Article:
“SDG Target 17 is in many ways the most important,” said GRI Deputy Chief Executive Teresa Fogelberg. “The challenges laid out in the other goals can never be achieved if business, governments and civil society organizations fail to work together. At GRI we have always sought to partner with organizations that share our desire to help create a more sustainable economy and world. It’s part of our DNA.”
The specific targets detailed in SDG 17 refer to three systemic issues that need to be overcome and GRI is working on multiple fronts to accelerate progress toward the global goals by focusing on collaboration, innovation and measurement.
Policy and institutional coherence
In order to realize the SDGs, goal number 17 highlights the need to enhance policy coherence for sustainable development and GRI has taken up the call. GRI’s Policy team engages with national and international governing bodies and organizations including the United Nations, national ministries, stock exchanges and other reporting organizations around the world to enable smart policy on sustainability. Sustainability reporting is an important means of increasing coherence because it brings together disparate issues, such as water scarcity, CO2 emissions and working conditions, into one methodology so that organizations and their stakeholders can take a holistic view of the impacts of operations.
Currently, 38 national and regional governments refer to GRI Sustainability Reporting Standards (GRI Standards) in policy and 21 stock exchanges around the world follow suit. GRI has global strategic partnerships with the Organisation for Economic Co-operation and Development, the United Nations Environment Programme and the United Nations Global Compact. GRI Standards enjoy synergies with the guidance of the International Finance Corporation, the International Organization for Standardization’s ISO 26000, the United Nations Conference on Trade and Development, and the Earth Charter Initiative.
Additionally, to help reporters use GRI Standards with other instruments, GRI produces linkage documents to highlight the connections. This includes newly updated linkage documents between GRI and CDP Climate Change
and GRI and CDP Water
documents. Alongside the initiatives and frameworks mentioned above, GRI works to connect with several local frameworks for companies, self-assessment tools, and other reporting guidance.
Data, monitoring and accountability
In order for decision makers to act in pursuit of the global goals, they need robust sustainability data to inform their decisions. By encouraging companies worldwide to disclose sustainability related information, GRI enables sustainable markets to flourish, and facilitate the creation of data which governments can use to inform better decision making. Working in partnership with leading technology company, Tata Consultancy Services (TCS), GRI created the SDG Target 12.6 Tracker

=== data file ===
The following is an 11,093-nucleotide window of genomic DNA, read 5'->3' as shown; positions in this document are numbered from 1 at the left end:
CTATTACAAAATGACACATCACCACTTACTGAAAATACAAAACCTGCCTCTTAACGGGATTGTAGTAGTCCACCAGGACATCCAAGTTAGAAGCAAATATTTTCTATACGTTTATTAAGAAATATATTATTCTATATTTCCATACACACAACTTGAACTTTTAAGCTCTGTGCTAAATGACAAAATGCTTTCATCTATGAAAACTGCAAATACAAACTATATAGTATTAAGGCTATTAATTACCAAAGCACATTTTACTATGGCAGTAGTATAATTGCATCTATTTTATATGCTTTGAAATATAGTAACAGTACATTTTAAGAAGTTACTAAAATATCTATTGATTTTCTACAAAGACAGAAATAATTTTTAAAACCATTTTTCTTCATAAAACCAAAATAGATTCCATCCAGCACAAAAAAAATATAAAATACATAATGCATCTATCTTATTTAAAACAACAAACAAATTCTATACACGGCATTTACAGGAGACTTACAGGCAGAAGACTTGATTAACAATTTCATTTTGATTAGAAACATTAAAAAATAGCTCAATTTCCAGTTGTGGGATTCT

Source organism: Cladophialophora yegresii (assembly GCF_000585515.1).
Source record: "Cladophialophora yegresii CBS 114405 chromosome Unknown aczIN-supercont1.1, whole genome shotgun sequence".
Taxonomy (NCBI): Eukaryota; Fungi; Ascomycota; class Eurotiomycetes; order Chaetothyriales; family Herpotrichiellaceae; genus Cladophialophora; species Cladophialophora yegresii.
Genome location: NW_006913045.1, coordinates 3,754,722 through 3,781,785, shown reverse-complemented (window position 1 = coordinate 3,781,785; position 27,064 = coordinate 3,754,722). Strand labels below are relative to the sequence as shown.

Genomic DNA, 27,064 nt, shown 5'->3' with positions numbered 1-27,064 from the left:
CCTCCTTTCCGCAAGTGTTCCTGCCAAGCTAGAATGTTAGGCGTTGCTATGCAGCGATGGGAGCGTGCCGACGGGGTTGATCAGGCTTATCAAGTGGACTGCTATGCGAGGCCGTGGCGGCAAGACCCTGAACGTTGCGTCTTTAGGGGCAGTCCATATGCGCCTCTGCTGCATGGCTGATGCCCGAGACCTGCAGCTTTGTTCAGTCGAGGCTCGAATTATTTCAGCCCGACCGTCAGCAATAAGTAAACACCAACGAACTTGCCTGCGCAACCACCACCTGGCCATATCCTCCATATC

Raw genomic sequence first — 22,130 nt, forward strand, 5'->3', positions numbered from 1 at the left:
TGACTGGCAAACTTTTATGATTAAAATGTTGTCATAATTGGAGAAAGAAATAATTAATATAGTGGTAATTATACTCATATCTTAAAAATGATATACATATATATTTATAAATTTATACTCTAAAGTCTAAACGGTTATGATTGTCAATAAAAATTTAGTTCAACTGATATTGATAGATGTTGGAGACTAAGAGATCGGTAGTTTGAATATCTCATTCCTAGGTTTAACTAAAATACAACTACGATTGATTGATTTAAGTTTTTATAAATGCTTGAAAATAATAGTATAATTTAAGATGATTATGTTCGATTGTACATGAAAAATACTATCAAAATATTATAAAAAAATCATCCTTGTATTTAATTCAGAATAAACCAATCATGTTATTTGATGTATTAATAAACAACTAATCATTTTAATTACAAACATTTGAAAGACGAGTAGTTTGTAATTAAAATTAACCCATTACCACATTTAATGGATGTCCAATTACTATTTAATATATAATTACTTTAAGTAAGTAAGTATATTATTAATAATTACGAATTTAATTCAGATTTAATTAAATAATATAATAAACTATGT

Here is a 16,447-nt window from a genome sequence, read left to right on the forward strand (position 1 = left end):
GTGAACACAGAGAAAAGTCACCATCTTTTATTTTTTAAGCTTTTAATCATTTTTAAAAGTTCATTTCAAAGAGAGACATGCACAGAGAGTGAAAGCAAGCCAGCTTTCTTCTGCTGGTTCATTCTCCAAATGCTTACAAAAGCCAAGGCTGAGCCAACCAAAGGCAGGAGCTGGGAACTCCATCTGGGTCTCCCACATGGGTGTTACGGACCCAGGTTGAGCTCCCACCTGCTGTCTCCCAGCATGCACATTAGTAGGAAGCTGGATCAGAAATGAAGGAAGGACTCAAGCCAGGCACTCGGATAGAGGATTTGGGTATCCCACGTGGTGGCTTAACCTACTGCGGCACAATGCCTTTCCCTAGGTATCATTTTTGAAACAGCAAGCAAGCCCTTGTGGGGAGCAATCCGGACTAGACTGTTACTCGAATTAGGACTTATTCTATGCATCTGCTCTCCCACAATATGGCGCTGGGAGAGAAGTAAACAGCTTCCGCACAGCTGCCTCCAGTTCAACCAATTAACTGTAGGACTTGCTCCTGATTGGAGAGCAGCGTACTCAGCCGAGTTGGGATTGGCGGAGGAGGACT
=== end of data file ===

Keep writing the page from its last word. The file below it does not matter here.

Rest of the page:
, a database which tracks progress towards the SDG Target 12.6 – the progress of sustainability reporting by companies, and sustainability reporting policies around the world.
GRI’s commitment to partnerships for sustainable development can also be seen in the SDG Compass
, a tool built in partnership with UN Global Compact and World Business Council for Sustainable Development. “The adoption of the SDGs is an historic moment for our world, and business is ready to act,” said Lise Kingo, Executive Director of the UN Global Compact, when the SDG Compass was launched in 2015. “These global goals represent a growing market for companies that are able to develop and deliver relevant technologies and solutions. The SDG Compass provides critical guidance for companies to understand their responsibilities and opportunities linked to each of the global goals, ultimately to drive growth and innovation for the good of people and our planet.”
SDG 17 also calls for multi-stakeholder partnerships that mobilize and share knowledge to support the achievement of the goals. One of our core values is that we believe in the power of multi-stakeholder partnerships. Our global multi-stakeholder network includes thousands reporting organizations in more than 90 countries, more than 20,000 GRI-trained sustainability practitioners and 600 organizations within our GOLD Community, GRI’s core supporters and leaders in sustainability reporting.
GRI’s governance structure also embodies this multi-stakeholder approach. The Global Sustainability Standards Board
(GSSB), the 15-member, independent standard-setting body responsible for developing and approving GRI Standards, is comprised of the best combination of technical expertise, diversity of experience and multi-stakeholder perspective. The same can also be said for GRI’s Stakeholder Council
, the formal multi-stakeholder policy forum that advises the Board of Directors on strategic issues. "One of the reasons I joined the Stakeholder Council was to work to develop the global standard for sustainability reporting,” said Stakeholder Council Chair Helena Barton. “I really wanted to join a group of fantastic people who are practitioners in the field and to learn from all of their experiences around the world. They are the people who sit on the Stakeholder Council."
Revitalizing the global partnership for sustainable development is the reason we host the GRI Global Conference. Meet and interact with members of GRI’s global multi-stakeholder network at the 5th GRI Global Conference
, 18 – 20 May, in Amsterdam. Give your input to the GSSB on the development of GRI Sustainability Reporting Standards. Also meet with GRI’s Stakeholder Council during a special breakfast session. Come to the GRI Global Conference and help us move beyond reports in pursuit of the global goals.